Receiving good referrals from your business contacts is a great way to bring in new business. The prospective customer is more comfortable with the possible transaction as you have been recommended to them and a lot of the initial hard work of engaging dialogue is removed. Referrals are good news all round but how do you get more of them?
Here are my top three tips on how to make the most of potential referrals.
Nobody enjoys sounding confused or not being able to answer questions. If they don’t know how to articulate what it is that you do they won’t be able to refer you, so make sure your proposition is simple and that they have the tools to be able to refer you effectively. I was fortunate enough to have an excellent group of non-execs involved in a business a few years back, they were very well-connected but never brought any referrals into meetings. I challenged them on this and after much discussion it became clear that the company proposition was too cumbersome for them to articulate easily when they met potential referrals. I refined it, they brought referrals.
It is essential that if someone takes the time to give you a referral that you follow it up properly. Basic courtesy dictates that even if you feel that the referral is a waste of time it is important that you at the very least email/ call the referred party. You may be wrong, you really never know what potential business is behind the referral until you speak with the prospect. I received a referral a couple of years ago that seemed very random and a total waste but once I spoke to the company it transpired that they were looking to launch something new and that was what they wished to speak about, it was a great piece of business. You just never know until you make the call, so make the call.
This may sound like the most obvious tip of them all but it just doesn’t happen often enough. Whether the referral results in business or not you need to make the effort to thank the person that make the intro. In a recent exercise, a client of mine found that he had received over 50 referrals over a three-year period but not one had referred more than once, a stat which surprised us both. We went back six months and thanked them all, with an email update on what had happened with the referrals, sending an email plus a couple of bottles of wine to the ones which had led to business. From those 14, eight have since referred again. Not only is it the right thing to do, but thanking your referrers actually generates more business!
Craig McKenna is a managing partner at The Growth Academy.
Guest post by Tom Albrighton
Modern marketing is a lot like a party. Work the room right and you’ll attract interest and new contacts. Fail to shine and you’ll be going home alone. Here are the ten marketing partygoers you never want to meet – or be.
1. The counsellor is full of unwelcome ‘why don’t you’ advice for everyone she meets – she’s the answer to a question nobody asked. Marketing moral: expertise is becoming devalued; cultivating strong personal connections may work better than positioning yourself as an expert.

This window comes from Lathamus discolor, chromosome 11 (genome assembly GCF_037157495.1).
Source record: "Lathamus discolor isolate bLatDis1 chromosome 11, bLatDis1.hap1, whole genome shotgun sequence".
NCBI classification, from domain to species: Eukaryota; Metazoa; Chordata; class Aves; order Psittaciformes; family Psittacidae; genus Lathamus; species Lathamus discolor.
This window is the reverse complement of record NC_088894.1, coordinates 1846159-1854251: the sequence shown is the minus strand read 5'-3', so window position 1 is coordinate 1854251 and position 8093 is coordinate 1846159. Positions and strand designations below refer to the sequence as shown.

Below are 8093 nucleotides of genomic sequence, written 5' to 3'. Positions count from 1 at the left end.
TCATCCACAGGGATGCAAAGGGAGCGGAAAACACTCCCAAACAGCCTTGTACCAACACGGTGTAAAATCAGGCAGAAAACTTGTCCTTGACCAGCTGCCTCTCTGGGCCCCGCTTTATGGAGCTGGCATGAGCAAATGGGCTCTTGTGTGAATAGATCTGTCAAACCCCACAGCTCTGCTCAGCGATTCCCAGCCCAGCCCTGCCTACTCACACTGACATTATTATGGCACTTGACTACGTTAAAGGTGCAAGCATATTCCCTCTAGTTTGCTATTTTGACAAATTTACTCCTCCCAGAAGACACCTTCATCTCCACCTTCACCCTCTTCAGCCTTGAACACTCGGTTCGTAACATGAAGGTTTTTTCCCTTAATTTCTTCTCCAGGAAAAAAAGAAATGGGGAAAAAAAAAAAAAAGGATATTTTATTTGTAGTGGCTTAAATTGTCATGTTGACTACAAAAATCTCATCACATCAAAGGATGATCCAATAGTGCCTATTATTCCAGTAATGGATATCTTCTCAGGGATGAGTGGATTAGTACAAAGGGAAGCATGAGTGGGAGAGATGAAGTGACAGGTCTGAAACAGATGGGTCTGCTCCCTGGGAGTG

2. The egotist holds forth interminably on his favourite topic: himself. Marketing moral: focus on the customer, not yourself. (See this post for more.)
3. The wallflower stands shyly on the sidelines even though her best friend could be introducing her to plenty of guests if asked. Marketing moral: proactively cultivate and request referrals and testimonials.
4. The geek batters you into submission with an enthusiastic but crashingly dull monologue about his phone, computer or other gadget. Marketing moral: don’t confuse technical features with customer benefits.
5. The clown keeps the jokes coming even if they’re not appreciated, appropriate or even funny. Marketing moral: Humour doesn’t travel and should be used with care – can you guarantee the reaction you’re hoping for?
6. The miser brings Liebfraumilch but drinks Moët. Marketing moral: In modern marketing, particularly social media, you have to give something (of yourself) before you receive.
7. The butterfly is always looking around the room for someone more interesting to talk to. Marketing moral: don’t neglect here-and-now customer needs in the quest for new connections or business.
8. The gatecrasher shouldn’t even be here at all but he never misses the chance to party, even if he doesn’t know anyone. Marketing moral: don’t waste time and money making a big splash when you really need focused exposure.
9. The nervous hostess flits between conversations, asking everyone if they’re enjoying themselves (and the vol-au-vents). Marketing moral: don’t over-regulate the conversation about your brand or content; allowing criticism shows strength and confirms authenticity.
10. The chatterbox just won’t shut up! Marketing moral: We can’t talk and listen at the same time; make time for learning as well as pushing out content.